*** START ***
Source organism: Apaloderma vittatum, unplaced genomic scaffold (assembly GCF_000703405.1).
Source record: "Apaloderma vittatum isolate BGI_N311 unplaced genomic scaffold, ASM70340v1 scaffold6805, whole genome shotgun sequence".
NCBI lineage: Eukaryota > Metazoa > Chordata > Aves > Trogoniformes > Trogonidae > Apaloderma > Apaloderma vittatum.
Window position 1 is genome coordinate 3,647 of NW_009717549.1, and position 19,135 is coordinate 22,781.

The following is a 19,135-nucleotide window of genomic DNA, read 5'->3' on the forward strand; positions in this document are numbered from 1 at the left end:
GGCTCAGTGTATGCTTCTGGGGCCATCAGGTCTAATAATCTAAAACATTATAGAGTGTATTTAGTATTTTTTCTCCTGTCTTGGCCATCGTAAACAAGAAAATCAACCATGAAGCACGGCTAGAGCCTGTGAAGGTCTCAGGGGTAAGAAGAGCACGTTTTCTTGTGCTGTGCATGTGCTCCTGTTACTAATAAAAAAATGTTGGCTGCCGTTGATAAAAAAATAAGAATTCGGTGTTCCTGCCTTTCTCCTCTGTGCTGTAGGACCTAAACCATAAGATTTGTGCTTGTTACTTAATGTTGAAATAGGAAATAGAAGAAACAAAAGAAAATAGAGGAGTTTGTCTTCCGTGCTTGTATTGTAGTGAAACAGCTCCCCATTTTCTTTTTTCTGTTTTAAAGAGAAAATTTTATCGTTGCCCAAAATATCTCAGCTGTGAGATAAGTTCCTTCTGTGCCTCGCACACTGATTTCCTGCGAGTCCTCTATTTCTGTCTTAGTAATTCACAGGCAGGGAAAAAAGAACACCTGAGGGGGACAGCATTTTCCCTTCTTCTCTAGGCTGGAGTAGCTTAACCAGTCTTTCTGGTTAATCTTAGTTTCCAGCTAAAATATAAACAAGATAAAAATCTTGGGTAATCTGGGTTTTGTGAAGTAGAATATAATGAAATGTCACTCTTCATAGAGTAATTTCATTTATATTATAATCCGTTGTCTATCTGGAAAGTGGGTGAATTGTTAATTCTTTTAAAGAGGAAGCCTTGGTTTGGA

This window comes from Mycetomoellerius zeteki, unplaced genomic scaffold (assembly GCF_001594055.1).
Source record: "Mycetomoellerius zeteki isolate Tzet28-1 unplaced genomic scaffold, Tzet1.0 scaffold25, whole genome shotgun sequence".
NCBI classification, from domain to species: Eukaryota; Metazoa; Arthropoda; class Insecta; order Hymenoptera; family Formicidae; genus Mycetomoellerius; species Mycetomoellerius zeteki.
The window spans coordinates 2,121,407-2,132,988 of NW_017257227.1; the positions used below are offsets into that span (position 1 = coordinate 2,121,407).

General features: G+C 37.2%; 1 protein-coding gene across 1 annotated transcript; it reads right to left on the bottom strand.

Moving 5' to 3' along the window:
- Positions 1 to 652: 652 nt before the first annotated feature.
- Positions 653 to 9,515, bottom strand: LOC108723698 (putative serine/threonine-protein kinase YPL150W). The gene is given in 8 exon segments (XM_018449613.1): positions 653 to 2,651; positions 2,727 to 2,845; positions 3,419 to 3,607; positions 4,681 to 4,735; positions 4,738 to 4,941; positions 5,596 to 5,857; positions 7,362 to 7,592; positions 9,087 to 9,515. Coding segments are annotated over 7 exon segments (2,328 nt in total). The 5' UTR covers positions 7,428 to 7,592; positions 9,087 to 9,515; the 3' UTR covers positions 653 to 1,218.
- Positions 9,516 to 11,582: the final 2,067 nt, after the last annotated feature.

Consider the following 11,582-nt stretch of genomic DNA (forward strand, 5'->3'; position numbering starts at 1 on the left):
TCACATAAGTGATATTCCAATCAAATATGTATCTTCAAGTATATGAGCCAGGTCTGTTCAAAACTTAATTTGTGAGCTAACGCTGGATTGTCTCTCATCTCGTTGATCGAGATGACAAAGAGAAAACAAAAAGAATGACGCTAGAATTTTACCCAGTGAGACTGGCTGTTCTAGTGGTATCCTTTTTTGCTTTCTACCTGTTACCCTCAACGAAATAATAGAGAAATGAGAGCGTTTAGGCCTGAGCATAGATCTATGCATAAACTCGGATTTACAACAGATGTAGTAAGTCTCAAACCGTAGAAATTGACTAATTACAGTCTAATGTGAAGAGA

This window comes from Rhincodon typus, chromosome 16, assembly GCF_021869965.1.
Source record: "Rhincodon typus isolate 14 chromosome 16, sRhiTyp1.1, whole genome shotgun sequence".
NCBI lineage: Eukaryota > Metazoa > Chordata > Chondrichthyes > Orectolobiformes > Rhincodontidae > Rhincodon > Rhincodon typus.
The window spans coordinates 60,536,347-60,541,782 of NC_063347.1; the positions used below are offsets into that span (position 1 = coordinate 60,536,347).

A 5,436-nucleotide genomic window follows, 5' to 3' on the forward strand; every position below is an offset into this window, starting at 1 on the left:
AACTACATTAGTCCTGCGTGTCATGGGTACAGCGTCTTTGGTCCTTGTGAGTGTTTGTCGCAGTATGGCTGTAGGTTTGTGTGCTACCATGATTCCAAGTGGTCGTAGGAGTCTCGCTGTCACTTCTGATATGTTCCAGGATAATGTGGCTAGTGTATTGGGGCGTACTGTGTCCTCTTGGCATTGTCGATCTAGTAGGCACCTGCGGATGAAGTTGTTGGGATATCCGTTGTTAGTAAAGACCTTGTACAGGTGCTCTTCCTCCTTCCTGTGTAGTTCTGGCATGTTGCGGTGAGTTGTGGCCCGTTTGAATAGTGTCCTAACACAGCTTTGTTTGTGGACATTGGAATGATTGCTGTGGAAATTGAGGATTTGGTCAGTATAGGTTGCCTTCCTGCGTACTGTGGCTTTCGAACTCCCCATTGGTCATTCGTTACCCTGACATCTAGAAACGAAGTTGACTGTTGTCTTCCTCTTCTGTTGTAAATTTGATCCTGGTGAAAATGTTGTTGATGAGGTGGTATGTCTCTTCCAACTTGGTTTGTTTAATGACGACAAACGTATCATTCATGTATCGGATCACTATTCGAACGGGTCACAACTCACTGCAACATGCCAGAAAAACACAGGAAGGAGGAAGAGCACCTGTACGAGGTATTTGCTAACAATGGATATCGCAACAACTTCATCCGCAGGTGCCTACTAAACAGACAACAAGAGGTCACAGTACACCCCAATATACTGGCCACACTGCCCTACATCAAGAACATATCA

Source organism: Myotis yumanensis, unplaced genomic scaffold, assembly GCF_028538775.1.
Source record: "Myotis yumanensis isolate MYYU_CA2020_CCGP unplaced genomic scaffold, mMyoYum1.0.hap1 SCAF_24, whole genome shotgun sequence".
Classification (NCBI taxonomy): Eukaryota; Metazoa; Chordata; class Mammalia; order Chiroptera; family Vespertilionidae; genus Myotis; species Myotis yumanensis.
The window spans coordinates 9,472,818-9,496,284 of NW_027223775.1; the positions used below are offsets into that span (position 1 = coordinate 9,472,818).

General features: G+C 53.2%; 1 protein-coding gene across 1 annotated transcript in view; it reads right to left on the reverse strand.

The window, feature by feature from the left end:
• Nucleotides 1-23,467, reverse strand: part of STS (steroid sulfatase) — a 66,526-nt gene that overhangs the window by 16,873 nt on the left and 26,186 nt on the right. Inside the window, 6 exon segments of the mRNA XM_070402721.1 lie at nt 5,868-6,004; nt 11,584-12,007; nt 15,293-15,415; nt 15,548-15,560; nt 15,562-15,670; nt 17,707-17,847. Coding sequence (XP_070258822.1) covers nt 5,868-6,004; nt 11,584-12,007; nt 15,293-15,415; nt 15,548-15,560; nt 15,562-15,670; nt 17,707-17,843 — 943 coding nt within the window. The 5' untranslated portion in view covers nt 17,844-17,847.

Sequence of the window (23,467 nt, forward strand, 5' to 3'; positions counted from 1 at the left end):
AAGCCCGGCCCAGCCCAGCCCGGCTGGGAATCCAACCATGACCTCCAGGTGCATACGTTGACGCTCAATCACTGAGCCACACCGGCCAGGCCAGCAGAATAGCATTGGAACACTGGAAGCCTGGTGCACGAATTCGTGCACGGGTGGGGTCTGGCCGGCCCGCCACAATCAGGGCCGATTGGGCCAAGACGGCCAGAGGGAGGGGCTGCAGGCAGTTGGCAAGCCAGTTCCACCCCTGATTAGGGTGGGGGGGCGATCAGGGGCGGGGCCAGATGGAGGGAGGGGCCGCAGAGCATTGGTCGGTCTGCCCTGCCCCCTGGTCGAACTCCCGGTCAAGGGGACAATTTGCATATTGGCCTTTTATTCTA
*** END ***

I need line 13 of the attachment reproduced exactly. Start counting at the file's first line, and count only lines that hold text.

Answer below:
- Positions 1 to 652: 652 nt before the first annotated feature.